The prisoner issue remains at the top of the headlines; just in the last couple of days, there’s a new report on mistreatment by NGO Euro-Med Human Rights Monitor. The Palestinian Al Mezan Center for Human Rights released harrowing testimonies in April; Israeli organization Physicians for Human Rights Israel published in a February report systematic abuses in incarceration and detention facilities, writing that “forced disappearances, torture, and severe violations of human rights, particularly in terms of health, are now inherent in the practices and policies of Israeli security bodies responsible for Palestinians in custody.” That includes abuses in the detention system, in the occupied West Bank as well as Gaza, which enables long-term detention without any charge whatsoever. Associated Press noted that the level of detentions had reached a three-decade high in August 2023before the October 7 attacks, after which arbitrary detentions have spiked. (See Amnesty International’s November report.) So for anyone wanting to argue about October 7, we’re talking about conditions impacting all occupied Palestinian territories, people detained without charge, and people detained and abused before October 7 even happened. (Today the number arrested in the West Bank hit 9000 since October 7, according to the Palestinian Prisoner’s Society.)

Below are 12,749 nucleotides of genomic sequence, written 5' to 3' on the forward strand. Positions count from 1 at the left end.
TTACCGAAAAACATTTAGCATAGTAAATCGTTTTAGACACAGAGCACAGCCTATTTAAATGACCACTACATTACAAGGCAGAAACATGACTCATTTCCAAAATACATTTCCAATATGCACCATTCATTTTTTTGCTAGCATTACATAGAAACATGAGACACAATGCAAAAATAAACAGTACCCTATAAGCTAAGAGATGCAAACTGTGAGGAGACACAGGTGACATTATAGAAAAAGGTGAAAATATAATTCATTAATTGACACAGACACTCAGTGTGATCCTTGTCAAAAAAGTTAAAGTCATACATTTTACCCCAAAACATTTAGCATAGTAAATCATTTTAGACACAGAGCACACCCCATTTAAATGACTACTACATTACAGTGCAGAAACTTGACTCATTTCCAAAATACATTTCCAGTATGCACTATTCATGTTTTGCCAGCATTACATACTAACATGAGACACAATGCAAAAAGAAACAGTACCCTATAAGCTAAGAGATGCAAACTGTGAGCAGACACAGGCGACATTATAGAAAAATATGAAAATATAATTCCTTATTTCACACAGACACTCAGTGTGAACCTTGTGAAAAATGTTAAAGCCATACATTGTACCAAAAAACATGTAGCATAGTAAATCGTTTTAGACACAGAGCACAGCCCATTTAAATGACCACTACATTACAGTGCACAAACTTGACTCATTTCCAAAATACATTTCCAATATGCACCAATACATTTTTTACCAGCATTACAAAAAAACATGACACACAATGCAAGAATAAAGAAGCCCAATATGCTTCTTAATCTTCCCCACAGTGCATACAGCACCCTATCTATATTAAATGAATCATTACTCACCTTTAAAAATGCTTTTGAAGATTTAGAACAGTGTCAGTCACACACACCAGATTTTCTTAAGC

All of that context is important – for anyone in the west fretting about not wanting to be “too political” with their music, it’s not stopping people living inside the issue. That’s not to say that we should be reducing Palestinian artists to their political meaning, either. I hope we support them in whatever they want to make, and I really hope I get to see a Palestinian scene after occupation. Music for all of us is a way of putting emotions into form.

The annihilation of Gaza has pushed even basic survival past the edge of possibility. For East Jerusalem and the West Bank under occupation, too, musical practice has become difficult since the 7th of October – both with internal and external pressure. (It wasn’t fantastically easy before, either, whatever Internet hype you might see.) But I think listening to BOUNCYDUCK’s music and description, you also get a sense of how music can be meaningful.

I really appreciate how much Osama has opened up about his feelings on these issues and been bold in making them a topic of the music. And a release like Hello World, Bye World also reveals how music can be a means to exploring personal realities, beyond what fits in a report or even words.